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Prev Med Rep. 2018 Apr 18;10:332-336. doi: 10.1016/j.pmedr.2018.04.009. eCollection 2018 Jun.

Beliefs and behavior regarding e-cigarettes in a large cross-sectional survey.

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Department of Respiratory Diseases and Thoracic Oncology, Centre Hospitalier Lyon Sud, Cancer Institute of Hospices Civils de Lyon, 165 chemin du Grand Revoyet, 69495 Pierre Bénite Cedex, France.
Department of Respiratory Diseases and Thoracic Oncology, Hôpital Calmette, Bd du Professeur Jules Leclercq, 59000 Lille, France.
Centre de lutte contre le cancer Paul Strauss de Strasbourg, Hôpitaux Universitaires de Strasbourg, 3 Rue de la Porte de l'Hôpital, 67 065 Strasbourg Cedex, France.
KantarHealth, 3 avenue Pierre Masse, 75014 Paris, France.
Department of Oncology and Hematology, Roche SAS, 30 cours de l'île Seguin, 92650 Boulogne-Billancourt, France.
University Claude Bernard Lyon I, Centre, Léon Bérard, 28 rue Laennec, 69008 Lyon, France.
Aix Marseille University, INSERM, SESSTIM, 13006 Marseille, France.
Institut Paoli-Calmettes (DASC), 232 boulevard Sainte Marguerite, BP 156 13273 Marseille Cedex 9, France.
Coordination Center for Cancer Screening, Hôpital Bretonneau, 2 boulevard Tonnellé, 37044 Tours Cedex 9, France.
Department of Oncology-Hematology, Hôpital Paul Brousse, U1193-Paris 11, 12 avenue Paul Vaillant Couturier, 94804 Villejuif, France.
Aix Marseille University, Assistance Publique-Hôpitaux de Marseille, Department of Multidisciplinary Oncology and Therapeutic Innovations, Chemin des Bourrely, 13915 Marseille Cedex 20, France.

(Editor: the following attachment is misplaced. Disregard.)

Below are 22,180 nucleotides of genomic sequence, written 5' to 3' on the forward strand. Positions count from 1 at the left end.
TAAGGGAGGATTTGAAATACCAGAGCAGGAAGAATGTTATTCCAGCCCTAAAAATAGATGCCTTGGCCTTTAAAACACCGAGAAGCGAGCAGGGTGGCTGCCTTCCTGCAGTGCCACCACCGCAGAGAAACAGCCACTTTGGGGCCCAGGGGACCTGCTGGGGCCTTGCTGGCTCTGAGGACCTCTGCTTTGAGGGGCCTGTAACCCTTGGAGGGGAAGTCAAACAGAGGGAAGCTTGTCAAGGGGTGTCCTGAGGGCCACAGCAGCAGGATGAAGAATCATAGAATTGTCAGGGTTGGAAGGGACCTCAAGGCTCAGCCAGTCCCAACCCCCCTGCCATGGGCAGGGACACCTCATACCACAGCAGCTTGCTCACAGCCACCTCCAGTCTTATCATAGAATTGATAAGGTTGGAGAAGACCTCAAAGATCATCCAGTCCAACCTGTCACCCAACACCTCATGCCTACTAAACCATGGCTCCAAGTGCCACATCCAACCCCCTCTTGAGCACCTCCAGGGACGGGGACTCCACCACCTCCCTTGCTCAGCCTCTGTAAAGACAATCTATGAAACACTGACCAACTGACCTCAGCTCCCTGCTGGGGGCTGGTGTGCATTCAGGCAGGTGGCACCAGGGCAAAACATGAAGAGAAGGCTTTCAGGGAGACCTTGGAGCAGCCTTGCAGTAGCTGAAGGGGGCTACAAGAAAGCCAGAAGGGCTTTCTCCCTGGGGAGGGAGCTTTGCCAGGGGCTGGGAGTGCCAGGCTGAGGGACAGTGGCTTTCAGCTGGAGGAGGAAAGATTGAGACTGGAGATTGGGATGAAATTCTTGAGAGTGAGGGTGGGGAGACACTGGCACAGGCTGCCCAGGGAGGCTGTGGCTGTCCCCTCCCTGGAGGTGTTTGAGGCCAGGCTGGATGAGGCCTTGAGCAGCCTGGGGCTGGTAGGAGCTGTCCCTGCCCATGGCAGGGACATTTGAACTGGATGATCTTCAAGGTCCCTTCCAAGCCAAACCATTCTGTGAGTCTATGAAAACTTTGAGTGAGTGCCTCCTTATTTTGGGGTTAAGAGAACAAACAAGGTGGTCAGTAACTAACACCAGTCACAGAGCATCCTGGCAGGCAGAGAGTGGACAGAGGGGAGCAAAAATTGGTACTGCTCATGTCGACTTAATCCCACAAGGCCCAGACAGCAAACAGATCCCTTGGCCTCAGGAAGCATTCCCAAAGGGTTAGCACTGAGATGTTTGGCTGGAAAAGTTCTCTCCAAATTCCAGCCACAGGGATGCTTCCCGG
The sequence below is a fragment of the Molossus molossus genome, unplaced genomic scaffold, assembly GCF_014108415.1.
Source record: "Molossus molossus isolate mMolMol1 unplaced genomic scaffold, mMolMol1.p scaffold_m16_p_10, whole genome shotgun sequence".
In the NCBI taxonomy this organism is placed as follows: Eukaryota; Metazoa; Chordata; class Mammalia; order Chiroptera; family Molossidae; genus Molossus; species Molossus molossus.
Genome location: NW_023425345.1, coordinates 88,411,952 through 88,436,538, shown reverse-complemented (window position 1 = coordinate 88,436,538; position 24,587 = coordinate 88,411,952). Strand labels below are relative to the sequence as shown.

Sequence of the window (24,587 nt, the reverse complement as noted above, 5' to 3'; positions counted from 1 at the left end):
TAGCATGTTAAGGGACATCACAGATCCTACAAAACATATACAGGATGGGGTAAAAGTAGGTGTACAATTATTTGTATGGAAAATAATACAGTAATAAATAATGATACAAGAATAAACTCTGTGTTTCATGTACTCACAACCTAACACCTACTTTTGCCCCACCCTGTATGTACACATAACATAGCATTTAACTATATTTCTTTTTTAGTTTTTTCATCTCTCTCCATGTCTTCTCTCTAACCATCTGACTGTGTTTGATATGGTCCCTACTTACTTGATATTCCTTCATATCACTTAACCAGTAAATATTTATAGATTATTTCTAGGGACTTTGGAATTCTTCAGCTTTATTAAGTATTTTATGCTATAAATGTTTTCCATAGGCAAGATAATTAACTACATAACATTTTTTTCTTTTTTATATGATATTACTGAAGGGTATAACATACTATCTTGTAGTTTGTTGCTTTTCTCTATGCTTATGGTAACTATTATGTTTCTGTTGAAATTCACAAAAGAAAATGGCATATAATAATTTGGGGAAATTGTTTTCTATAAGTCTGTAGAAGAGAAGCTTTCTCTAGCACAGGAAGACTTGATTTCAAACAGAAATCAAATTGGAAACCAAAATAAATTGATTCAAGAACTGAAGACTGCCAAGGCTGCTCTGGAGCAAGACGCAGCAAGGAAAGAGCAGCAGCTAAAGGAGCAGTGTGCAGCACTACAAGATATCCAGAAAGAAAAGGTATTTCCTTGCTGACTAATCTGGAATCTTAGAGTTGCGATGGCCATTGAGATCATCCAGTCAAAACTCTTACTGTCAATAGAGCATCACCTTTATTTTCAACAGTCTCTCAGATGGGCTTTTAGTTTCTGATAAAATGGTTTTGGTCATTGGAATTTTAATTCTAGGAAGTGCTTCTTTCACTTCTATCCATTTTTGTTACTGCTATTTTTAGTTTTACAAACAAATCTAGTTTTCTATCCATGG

Although e-cigarette use is increasing dramatically, numerous concerns persist regarding toxicity and their role in smoking cessation. We assessed beliefs and behavior regarding e-cigarettes in an adult French population. The 4th French nationwide observational survey, EDIFICE 4, was conducted among representative samples of 1602 laypersons (age, 40-75 years) from 12 June-10 July 2014, using the quota method. Profile, beliefs and behavior were assessed by phone interviews of the participating lay population with no history of cancer (N = 1463). Tobacco use, nicotine dependence (Fagerström test) and e-cigarette use were assessed. E-cigarette users represented 6% of the study lay population. E-cigarette users regarded e-cigarettes as helpful for quitting tobacco smoking and reducing the risk of lung cancer. Current dual users (e-cigarettes + cigarettes) were more likely to attempt to quit than current exclusively cigarette smokers (odds ratio, 3.15 [1.74-5.70]), and to consider themselves at higher risk for lung cancer (OR 3.85 [2.47-5.99]). They also considered e-cigarette vapor to be less toxic than tobacco smoke in terms of both active and passive exposure. Dual users typically consider themselves at higher risk for cancer and intend to quit smoking. Physicians should be made aware of this specific sub-population for whom e-cigarettes may be a useful trigger in the smoking cessation process.


Electronic cigarettes; Lung neoplasms; Pulmonary disease; Risk factors; Smoke; Smoking cessation; Tobacco use

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